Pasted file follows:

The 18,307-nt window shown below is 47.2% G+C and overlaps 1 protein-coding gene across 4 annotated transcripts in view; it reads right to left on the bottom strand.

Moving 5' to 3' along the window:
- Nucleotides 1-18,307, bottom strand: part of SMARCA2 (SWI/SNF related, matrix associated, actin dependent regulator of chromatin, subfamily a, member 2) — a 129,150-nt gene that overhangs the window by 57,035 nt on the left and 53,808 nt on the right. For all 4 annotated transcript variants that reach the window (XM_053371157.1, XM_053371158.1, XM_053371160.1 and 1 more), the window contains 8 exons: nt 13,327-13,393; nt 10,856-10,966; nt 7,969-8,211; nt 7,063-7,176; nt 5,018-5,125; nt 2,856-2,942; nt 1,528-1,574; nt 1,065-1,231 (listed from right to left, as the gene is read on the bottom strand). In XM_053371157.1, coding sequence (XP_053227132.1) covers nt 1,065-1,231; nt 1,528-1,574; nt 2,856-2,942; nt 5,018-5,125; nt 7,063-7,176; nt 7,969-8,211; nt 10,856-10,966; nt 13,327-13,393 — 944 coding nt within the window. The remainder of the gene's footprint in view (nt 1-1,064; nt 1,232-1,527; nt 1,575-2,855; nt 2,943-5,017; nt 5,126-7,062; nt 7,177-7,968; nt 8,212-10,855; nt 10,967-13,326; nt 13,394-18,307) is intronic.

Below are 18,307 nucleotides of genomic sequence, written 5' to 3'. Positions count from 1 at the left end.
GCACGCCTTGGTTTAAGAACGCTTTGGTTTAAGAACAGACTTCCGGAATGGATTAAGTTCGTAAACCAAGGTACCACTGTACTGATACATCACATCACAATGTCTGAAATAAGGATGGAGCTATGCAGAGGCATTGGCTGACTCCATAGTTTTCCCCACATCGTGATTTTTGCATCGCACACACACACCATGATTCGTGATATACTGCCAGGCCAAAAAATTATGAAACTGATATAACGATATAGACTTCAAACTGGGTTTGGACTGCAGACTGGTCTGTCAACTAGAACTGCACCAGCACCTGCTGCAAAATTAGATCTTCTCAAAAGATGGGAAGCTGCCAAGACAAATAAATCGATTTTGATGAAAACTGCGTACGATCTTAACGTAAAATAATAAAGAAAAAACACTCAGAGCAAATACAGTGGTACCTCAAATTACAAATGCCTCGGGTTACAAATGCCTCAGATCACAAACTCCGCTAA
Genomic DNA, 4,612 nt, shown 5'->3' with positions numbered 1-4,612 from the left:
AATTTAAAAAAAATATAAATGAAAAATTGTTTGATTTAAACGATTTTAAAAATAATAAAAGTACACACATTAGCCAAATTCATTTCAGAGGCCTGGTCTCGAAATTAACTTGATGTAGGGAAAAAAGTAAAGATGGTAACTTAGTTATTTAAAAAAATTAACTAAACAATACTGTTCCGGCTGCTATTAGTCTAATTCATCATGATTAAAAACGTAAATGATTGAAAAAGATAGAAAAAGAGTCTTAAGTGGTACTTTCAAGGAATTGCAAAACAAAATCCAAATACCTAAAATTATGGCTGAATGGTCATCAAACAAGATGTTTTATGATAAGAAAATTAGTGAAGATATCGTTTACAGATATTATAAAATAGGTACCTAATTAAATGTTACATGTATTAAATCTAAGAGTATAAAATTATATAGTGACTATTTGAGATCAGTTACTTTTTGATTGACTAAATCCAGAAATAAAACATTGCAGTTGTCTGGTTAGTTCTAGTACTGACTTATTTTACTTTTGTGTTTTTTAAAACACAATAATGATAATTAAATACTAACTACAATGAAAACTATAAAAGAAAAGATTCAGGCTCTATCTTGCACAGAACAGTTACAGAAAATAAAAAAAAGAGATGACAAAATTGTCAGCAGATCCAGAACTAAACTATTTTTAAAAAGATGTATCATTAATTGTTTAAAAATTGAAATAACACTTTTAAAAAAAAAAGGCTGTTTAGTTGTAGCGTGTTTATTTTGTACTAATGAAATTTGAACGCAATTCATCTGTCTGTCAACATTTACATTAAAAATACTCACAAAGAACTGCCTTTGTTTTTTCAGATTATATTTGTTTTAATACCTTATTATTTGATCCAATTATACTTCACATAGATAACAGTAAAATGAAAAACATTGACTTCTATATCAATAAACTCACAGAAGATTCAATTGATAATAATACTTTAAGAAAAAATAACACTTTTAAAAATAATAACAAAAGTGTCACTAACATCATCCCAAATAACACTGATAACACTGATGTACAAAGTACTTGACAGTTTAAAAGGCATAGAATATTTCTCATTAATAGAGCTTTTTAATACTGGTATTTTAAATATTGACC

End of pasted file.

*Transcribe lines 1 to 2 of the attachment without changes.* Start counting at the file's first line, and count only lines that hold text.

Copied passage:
The 18,307-nt window shown below is 47.2% G+C and overlaps 1 protein-coding gene across 4 annotated transcripts in view; it reads right to left on the bottom strand.

Moving 5' to 3' along the window: